The Central Government's recommendations to make significant changes in the Land Acquisition Act 2013, most significantly the removal of the consent clause have left civil society and human rights activists shocked. The changes have been justified by those in power as a means to make the process of acquisition much faster, facilitating a faster turnaround of projects and therefore greater economic benefit. But economic benefit for whom?
In this video report from Jharkhand, Community Correspondent Basanti Soren takes us to the East Parej Open Cast Coal Mines in Ramgarh District where communities from seven villages are yet to see fair compensation from acquisitions done over three decades ago. 'When the company came, it promised to give electricity, water, education and medical aid. We didn't get any of this", says one resident, who joined fellow villagers at a rally organised to put forth demands to Central Coalfields Limited who operates the mines in question.
Plans for expanding the mine have been underway since 2012 and threaten around 228 families in addition to the 1000 who have already been displaced. CCL Plans to reimburse these families on older rates. The Parej project was one 24 that was selected for funding from the World Bank to give mining a boost while ensuring that the worst affects of mining were mitigated. An Environmental and Social Mitigation Project was made cross conditional for the funding that included activities like rehabilitation for those displaced, treatment of effluents and community building for all villages in a one kilometre radius. The well laid out plans, as always seems to be the case, have remained just those.
I dredge up this history because it shows how much help mining companies have in flouting policies and regulations; that it is acceptable for them wreak havoc for the sake of development. Just because many of the affected communities cannot read or write, companies think it is OK to not listen to what they have to say. The decision to do away with mandatory consent in the Land Acquisition Act are reflections of such a mentality. The Act had stipulated mandatory consent of at least 70 percent for acquiring land for Public Private Partnership (PPP) projects and 80 per cent for acquiring land for private companies.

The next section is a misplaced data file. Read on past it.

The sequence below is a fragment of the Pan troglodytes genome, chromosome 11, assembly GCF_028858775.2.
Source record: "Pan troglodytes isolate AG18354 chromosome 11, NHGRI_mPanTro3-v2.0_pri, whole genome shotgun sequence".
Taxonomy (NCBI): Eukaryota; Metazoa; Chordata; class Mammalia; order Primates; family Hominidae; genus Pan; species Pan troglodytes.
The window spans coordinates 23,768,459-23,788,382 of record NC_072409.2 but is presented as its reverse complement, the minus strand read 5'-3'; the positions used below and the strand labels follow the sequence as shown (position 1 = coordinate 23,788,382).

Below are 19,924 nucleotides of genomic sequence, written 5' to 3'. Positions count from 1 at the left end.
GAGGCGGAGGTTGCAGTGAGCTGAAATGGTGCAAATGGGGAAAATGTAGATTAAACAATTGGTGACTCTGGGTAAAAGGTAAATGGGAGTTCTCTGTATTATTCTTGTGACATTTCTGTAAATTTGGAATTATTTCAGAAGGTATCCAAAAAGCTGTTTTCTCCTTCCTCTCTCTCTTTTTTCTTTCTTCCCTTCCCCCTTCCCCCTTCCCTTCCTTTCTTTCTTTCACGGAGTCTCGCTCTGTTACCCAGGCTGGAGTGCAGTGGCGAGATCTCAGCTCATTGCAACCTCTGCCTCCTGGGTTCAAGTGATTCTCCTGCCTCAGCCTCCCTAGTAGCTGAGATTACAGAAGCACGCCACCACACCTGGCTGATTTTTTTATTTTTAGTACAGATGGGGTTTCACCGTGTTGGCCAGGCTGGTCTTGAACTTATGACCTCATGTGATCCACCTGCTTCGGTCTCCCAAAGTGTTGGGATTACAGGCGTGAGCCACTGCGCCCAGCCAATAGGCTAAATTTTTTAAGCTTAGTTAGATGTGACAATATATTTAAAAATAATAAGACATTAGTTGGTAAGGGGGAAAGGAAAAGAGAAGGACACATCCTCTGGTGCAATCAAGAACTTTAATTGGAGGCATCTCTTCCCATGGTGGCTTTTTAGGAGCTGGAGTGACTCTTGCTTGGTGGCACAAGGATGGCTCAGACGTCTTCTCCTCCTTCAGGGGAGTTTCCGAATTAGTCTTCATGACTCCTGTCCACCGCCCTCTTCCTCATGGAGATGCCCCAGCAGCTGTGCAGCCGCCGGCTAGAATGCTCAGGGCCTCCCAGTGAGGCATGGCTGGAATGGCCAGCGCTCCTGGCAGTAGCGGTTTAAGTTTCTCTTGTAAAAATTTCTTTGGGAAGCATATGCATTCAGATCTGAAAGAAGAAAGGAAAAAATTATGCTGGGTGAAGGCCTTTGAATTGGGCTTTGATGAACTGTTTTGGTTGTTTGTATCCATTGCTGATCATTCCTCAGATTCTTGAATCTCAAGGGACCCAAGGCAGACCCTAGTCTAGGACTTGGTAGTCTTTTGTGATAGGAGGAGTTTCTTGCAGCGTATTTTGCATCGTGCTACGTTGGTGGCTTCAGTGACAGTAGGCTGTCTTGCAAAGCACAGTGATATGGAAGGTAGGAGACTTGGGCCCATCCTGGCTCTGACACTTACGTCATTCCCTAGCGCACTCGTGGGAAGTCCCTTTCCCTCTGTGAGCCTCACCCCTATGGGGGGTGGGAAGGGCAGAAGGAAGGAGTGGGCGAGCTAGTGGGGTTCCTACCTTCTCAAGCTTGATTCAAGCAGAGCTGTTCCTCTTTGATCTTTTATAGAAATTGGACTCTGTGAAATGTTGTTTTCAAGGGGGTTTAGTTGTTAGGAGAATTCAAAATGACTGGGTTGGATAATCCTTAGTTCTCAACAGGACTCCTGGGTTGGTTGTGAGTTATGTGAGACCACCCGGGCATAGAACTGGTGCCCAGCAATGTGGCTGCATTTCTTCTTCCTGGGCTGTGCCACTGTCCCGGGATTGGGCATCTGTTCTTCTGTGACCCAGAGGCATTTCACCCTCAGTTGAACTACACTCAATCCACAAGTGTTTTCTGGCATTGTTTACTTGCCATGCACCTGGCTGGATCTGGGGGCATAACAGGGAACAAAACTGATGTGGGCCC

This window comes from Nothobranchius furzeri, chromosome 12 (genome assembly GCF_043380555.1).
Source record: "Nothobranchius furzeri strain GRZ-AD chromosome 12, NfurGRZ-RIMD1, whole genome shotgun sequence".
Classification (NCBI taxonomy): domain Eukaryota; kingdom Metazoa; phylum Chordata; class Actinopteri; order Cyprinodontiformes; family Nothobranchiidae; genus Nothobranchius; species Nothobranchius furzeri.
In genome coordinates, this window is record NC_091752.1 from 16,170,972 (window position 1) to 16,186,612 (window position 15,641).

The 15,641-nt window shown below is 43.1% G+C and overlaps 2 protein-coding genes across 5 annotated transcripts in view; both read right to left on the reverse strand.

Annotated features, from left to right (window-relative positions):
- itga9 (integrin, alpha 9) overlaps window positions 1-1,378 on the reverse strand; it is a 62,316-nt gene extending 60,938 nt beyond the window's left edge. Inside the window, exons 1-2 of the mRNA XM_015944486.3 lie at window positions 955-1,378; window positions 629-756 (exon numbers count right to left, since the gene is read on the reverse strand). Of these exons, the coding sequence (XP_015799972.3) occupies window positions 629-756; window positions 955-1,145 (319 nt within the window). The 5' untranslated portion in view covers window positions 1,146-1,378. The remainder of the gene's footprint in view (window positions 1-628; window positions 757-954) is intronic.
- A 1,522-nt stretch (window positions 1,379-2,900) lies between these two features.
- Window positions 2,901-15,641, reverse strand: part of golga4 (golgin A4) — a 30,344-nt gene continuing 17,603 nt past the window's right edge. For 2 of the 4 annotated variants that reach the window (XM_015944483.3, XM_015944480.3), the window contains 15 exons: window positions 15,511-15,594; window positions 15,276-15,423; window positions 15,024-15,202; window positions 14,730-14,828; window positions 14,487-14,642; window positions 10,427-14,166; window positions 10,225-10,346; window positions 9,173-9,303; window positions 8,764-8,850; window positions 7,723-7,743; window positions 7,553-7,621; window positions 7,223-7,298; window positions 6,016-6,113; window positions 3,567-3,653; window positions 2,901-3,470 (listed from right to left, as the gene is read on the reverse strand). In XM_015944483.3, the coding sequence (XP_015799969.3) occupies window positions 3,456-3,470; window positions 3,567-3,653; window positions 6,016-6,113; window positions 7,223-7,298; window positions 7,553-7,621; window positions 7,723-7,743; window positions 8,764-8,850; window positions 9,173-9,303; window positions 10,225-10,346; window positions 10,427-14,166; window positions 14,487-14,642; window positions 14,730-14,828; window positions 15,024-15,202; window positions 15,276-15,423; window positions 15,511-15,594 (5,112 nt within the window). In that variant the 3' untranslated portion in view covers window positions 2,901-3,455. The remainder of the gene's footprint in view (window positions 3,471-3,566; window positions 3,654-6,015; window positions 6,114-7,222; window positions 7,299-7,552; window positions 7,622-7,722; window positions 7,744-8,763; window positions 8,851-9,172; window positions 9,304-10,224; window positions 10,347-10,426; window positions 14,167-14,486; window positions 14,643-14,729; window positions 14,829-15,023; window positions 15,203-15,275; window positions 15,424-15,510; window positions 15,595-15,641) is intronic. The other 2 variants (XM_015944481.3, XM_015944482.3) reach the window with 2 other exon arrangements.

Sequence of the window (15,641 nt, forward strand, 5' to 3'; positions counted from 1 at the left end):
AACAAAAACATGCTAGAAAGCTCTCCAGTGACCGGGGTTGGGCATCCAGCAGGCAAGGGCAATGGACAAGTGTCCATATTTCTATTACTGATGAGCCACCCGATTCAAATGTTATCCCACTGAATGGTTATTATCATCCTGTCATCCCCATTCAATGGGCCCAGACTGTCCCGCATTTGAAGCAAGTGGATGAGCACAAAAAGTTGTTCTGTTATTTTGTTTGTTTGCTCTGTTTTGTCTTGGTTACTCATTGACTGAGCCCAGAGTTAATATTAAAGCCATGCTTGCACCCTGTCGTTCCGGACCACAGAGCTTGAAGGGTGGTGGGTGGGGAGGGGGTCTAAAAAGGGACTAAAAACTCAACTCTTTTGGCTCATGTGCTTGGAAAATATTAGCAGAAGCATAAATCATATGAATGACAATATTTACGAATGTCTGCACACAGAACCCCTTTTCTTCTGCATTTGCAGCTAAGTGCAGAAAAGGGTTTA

Basanti joined IndiaUnheard to reverse precisely this mentality. For years she saw how people in her community didn't raise their voices because of they feared being persecuted by the powerful. She wanted her people to know that they mattered just as much as the rich sahibs. This video was her second as an IU Correspondent.
India's story of development must not ignore the ugly footprints it has left behind. The narrative can no longer be told without the voices of those who are most affected by 'development projects'-- Indigenous communities like Basanti's. If projects are set up without the consent of affected communities, they will only lay the grounds for bitter conflict detrimental to both business and human rights.
This video was made by a Video Volunteers Community Correspondent Basanti Soren. Community Correspondents come from marginalised communities in India and produce videos on unreported stories. These stories are ’news by those who live it.’ They give the hyperlocal context to global human rights and development challenges. See more such videos at www.videovolunteers.org. Take action for a more just global media by sharing their videos and joining in their call for change.
This episode of ‘Awaaz Ho Buland’ is about the environment and our immediate actions to keep our Earth from further deterioration.